Ban on social media for sex offenders unconstitutional
- Ban on social media for sex offenders unconstitutional, court rules
By Sheri Qualters The National Law Journal January
ACLU of Indiana legal director Kenneth Falk
A federal appeals court has struck down an Indiana law that imposes broad
social media restrictions on most registered sex offenders, finding it
On January 23, the U.S. Court of Appeals for the Seventh Circuit held that
the law—which bars most registered sex offenders from using social
networking websites, instant messaging services and chat programs—broadly bans
protected speech rather than curtailing speech targeted to minors.
A 'John Doe' filed a class action in January 2012 on behalf of similarly
situated registered sex offenders in the state, claiming that the law
violated their First Amendment rights.
In June 2012, Judge Tanya Walton Pratt of the Southern District of Indiana
found the law to be narrowly crafted to serve a significant state interest
and that class members have ample alternatives, including social
networking sites without minors, e-mail and message boards.
The Seventh Circuit reversed Pratt's decision and remanded the case for
her to enter judgment for Doe and issue a permanent injunction against
enforcement of the law.
Judge Joel Flaum wrote the opinion in _Doe v. Marion County Prosecutor_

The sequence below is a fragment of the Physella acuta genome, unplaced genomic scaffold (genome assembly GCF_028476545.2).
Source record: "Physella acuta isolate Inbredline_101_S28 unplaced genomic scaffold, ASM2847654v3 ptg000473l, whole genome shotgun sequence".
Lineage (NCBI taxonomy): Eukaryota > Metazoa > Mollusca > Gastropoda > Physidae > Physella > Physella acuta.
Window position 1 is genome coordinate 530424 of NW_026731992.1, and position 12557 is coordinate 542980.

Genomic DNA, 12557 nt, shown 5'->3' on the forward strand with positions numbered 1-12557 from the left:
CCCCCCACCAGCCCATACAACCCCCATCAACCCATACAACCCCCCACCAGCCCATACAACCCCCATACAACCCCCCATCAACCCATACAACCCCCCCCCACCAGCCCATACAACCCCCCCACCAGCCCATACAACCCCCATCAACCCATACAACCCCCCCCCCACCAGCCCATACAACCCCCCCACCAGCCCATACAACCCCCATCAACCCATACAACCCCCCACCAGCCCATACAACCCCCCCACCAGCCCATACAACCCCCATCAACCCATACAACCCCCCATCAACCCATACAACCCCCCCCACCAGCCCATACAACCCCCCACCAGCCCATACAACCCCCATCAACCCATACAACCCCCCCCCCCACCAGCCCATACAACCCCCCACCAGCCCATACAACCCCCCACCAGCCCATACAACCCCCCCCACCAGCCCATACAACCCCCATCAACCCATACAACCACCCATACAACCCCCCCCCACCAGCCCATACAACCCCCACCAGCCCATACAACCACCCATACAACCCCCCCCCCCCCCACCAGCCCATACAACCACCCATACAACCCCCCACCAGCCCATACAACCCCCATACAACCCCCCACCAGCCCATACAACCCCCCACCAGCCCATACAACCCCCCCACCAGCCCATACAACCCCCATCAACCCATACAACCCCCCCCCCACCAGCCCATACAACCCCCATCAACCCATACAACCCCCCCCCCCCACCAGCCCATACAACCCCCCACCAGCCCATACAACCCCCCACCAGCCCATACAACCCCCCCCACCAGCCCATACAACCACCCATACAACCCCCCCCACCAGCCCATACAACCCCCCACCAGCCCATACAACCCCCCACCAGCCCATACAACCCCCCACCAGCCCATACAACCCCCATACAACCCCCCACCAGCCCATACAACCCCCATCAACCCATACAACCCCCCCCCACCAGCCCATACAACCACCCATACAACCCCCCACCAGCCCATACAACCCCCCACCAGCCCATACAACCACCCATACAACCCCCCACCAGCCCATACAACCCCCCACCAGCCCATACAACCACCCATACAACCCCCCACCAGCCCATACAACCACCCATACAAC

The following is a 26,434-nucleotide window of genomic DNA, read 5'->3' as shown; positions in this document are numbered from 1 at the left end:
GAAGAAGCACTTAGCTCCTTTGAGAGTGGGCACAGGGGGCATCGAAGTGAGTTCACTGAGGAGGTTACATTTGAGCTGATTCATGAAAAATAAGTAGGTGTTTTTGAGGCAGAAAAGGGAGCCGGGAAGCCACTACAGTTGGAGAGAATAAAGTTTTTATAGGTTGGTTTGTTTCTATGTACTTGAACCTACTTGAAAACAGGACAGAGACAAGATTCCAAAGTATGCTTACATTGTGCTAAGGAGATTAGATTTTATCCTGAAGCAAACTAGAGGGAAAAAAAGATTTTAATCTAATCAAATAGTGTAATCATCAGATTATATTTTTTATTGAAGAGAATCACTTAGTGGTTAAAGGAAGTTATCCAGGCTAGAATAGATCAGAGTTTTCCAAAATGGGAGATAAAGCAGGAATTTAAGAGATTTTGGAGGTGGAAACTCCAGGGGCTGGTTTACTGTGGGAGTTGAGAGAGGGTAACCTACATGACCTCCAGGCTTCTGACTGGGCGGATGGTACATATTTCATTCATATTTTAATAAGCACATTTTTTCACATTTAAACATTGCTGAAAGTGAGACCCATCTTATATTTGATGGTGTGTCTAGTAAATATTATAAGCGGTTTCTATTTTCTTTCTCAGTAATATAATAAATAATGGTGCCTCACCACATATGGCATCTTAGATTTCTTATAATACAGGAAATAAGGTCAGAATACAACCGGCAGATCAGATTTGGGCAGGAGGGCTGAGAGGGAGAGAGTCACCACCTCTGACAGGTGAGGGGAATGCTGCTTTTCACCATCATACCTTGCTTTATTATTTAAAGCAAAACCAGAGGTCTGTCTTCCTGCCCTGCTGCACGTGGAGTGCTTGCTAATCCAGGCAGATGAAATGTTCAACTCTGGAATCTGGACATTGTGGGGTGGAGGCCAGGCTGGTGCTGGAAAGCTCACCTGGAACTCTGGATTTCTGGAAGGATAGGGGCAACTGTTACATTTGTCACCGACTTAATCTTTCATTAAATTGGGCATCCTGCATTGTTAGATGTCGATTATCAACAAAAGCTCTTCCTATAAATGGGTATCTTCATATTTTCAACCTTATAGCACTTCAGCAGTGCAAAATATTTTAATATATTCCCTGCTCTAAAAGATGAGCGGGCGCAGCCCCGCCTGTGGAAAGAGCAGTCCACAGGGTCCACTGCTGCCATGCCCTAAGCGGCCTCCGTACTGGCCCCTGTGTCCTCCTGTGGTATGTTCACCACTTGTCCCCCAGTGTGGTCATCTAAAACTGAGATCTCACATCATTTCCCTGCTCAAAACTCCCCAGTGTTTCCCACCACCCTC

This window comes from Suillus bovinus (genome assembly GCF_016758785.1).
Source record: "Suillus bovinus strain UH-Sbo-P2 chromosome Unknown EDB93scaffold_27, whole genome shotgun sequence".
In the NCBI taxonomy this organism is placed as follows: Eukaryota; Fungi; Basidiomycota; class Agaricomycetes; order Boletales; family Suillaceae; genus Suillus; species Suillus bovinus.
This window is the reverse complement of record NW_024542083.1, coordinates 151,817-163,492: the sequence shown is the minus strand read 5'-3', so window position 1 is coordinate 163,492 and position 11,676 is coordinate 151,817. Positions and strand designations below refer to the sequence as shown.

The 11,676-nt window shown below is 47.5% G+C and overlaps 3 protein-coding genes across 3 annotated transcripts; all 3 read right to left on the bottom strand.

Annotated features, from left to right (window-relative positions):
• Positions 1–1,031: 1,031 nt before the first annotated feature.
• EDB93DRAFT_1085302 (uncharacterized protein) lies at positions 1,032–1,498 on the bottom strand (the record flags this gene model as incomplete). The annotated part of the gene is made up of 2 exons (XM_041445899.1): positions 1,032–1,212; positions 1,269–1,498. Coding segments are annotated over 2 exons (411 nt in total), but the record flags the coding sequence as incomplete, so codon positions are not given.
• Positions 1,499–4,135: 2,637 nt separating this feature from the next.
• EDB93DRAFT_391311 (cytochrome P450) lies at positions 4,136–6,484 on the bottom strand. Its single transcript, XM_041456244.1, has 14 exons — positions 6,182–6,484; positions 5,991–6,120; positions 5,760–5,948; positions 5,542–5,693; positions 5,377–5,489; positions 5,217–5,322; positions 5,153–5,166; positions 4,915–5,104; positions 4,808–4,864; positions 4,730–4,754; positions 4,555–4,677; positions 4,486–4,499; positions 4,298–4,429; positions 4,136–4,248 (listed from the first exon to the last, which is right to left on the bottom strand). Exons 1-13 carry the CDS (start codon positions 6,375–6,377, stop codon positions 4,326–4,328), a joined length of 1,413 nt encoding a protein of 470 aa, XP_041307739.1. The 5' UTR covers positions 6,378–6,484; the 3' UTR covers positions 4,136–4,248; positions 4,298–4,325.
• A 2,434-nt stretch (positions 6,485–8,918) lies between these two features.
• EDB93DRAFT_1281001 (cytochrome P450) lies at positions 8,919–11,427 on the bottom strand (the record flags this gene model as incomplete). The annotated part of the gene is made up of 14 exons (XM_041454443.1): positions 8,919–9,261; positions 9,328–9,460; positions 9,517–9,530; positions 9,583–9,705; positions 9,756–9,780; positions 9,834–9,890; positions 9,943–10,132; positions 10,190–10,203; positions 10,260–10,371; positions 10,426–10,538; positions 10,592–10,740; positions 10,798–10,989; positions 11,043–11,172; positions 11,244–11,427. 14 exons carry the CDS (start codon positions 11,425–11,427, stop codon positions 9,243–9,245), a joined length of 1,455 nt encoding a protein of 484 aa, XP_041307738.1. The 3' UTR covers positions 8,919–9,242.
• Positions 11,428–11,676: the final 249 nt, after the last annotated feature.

(http://www.ca7.uscourts.gov/tmp/P60UVFTG.pdf) , joined by Judge John Daniel
Tinder and Judge John Tharp Jr. of the Northern District of Illinois, who
sat on the case by designation.
"Though content neutral, we conclude that the Indiana law is not narrowly
tailored to serve the state's interest, " Flaum wrote. "It broadly
prohibits substantial protected speech rather than specifically targeting the evil
of improper communications to minors."
Flaum noted that "the Supreme Court has invalidated bans on expressive
activity that are not the substantive evil if the state had alternative means
of combating the evil."
He also observed that Indiana has other options for curbing inappropriate
communication between minors and sex offenders.
He stressed that laws affecting the First Amendment require narrow
tailoring: "Subsequent Indiana statutes may well meet this requirement, but the
blanket ban on social media in this case regrettably does not."
Kenneth Falk, legal director of the American Civil Liberties Union of
Indiana, who argued for Doe, said, "We felt this law was fatally overbroad and
not narrowly tailored and that's what the Seventh Circuit found.…Indiana
already has on the books laws that prohibit [sex offenders from]
inappropriate communications with children. This law targeted innocent conduct that
justifiably was not criminalized by the other laws."
In an e-mailed statement sent through a spokesperson, Indiana Attorney
General Greg Zoeller said the state's legislature "made a policy decision in
2008 that the state's reasonable interests in protecting children from
predators outweighed the interest of allowing convicted sex offenders to troll
social media for information. We have worked with county sheriffs and
prosecutors in our defense of the legal challenges to these protections of our
children, and we will need to review this 7th Circuit ruling to determine the
State's next steps."
Frances Barrow, an attorney at the Indiana Attorney General's office
argued for the state.
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